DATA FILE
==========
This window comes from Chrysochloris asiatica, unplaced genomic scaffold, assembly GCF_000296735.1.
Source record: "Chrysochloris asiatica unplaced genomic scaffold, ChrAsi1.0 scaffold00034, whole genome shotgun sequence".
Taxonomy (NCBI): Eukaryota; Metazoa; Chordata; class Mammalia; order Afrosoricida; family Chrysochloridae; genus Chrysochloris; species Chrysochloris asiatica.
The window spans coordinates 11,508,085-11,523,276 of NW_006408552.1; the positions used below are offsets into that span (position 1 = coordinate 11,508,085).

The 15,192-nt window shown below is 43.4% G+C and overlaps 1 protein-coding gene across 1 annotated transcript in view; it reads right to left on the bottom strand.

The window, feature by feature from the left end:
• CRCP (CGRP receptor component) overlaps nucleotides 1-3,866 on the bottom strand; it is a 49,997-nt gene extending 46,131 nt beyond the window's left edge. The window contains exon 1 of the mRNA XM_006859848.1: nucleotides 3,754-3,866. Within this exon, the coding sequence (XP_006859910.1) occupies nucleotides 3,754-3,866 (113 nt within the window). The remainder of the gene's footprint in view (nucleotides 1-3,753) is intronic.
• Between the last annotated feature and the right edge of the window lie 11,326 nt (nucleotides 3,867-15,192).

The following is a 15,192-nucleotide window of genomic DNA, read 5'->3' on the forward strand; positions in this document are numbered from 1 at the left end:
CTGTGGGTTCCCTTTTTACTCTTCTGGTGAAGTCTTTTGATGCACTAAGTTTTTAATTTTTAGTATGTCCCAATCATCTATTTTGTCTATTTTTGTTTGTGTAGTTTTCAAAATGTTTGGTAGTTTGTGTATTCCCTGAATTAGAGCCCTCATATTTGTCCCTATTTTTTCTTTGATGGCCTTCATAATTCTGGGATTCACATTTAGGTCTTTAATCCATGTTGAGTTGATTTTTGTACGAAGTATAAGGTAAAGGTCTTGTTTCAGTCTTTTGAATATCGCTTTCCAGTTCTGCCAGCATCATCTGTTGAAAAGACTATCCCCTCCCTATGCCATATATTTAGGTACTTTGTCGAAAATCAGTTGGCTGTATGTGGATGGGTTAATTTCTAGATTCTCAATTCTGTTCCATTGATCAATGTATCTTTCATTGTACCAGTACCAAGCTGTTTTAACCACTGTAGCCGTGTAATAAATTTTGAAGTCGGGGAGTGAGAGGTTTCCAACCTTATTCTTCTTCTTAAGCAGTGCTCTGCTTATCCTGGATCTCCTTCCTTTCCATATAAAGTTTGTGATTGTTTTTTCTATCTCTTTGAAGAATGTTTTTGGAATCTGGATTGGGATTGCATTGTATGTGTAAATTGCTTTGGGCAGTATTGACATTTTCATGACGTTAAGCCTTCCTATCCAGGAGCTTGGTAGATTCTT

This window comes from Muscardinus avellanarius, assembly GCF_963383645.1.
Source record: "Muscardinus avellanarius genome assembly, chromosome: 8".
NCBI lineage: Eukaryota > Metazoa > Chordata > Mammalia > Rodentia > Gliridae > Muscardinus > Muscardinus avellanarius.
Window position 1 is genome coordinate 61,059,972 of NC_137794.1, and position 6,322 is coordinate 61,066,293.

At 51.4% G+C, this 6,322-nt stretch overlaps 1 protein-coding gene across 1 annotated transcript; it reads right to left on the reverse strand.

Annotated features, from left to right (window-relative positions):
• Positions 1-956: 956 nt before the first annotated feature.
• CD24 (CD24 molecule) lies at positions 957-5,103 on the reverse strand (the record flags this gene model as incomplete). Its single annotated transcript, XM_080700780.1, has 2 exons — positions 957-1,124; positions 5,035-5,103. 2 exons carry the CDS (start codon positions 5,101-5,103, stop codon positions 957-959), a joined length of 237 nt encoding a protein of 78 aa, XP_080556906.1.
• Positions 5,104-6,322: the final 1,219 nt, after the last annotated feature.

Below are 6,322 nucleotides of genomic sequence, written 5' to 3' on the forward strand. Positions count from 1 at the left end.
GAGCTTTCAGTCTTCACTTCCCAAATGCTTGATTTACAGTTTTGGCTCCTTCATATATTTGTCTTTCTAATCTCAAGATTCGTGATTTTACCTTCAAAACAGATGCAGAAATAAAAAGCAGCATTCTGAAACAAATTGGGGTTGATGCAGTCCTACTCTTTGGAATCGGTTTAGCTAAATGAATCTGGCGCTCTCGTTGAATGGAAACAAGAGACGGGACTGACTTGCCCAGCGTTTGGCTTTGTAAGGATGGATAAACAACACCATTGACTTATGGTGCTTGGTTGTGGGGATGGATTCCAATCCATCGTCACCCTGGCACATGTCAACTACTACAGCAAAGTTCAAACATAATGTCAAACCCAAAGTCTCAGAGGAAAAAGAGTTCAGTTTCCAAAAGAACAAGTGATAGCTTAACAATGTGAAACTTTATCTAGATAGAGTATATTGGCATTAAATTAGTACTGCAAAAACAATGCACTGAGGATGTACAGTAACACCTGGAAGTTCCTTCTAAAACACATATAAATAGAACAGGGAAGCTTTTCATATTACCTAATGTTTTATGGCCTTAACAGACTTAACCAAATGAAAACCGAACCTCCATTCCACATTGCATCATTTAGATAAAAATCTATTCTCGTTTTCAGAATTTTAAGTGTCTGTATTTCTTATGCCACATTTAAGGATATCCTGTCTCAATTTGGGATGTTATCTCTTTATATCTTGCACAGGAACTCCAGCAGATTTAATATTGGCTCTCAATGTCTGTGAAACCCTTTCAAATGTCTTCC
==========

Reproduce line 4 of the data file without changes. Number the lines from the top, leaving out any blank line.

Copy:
The window spans coordinates 11,508,085-11,523,276 of NW_006408552.1; the positions used below are offsets into that span (position 1 = coordinate 11,508,085).